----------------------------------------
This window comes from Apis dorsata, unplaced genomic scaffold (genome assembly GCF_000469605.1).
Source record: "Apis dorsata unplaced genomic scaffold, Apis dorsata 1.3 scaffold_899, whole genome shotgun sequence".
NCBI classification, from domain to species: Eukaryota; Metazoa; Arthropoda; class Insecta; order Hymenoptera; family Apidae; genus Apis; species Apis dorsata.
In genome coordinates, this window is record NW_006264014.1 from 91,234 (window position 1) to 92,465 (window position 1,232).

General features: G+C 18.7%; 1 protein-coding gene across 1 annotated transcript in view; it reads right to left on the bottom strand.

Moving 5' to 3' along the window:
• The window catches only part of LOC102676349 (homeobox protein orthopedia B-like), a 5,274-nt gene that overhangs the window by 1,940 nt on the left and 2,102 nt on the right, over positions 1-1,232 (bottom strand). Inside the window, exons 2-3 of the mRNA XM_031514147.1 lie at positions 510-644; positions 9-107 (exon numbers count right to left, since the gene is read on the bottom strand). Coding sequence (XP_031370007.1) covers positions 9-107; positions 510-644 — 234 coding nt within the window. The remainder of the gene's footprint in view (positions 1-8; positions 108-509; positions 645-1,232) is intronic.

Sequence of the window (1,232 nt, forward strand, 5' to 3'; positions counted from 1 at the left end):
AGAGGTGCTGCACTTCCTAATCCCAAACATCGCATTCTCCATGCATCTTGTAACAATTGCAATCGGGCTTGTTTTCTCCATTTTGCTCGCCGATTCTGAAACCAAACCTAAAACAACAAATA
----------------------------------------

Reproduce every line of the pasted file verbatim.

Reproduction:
This window comes from Apis dorsata, unplaced genomic scaffold (genome assembly GCF_000469605.1).
Source record: "Apis dorsata unplaced genomic scaffold, Apis dorsata 1.3 scaffold_899, whole genome shotgun sequence".
NCBI classification, from domain to species: Eukaryota; Metazoa; Arthropoda; class Insecta; order Hymenoptera; family Apidae; genus Apis; species Apis dorsata.
In genome coordinates, this window is record NW_006264014.1 from 91,234 (window position 1) to 92,465 (window position 1,232).

General features: G+C 18.7%; 1 protein-coding gene across 1 annotated transcript in view; it reads right to left on the bottom strand.

Moving 5' to 3' along the window:
• The window catches only part of LOC102676349 (homeobox protein orthopedia B-like), a 5,274-nt gene that overhangs the window by 1,940 nt on the left and 2,102 nt on the right, over positions 1-1,232 (bottom strand). Inside the window, exons 2-3 of the mRNA XM_031514147.1 lie at positions 510-644; positions 9-107 (exon numbers count right to left, since the gene is read on the bottom strand). Coding sequence (XP_031370007.1) covers positions 9-107; positions 510-644 — 234 coding nt within the window. The remainder of the gene's footprint in view (positions 1-8; positions 108-509; positions 645-1,232) is intronic.

Sequence of the window (1,232 nt, forward strand, 5' to 3'; positions counted from 1 at the left end):
AGAGGTGCTGCACTTCCTAATCCCAAACATCGCATTCTCCATGCATCTTGTAACAATTGCAATCGGGCTTGTTTTCTCCATTTTGCTCGCCGATTCTGAAACCAAACCTAAAACAACAAATA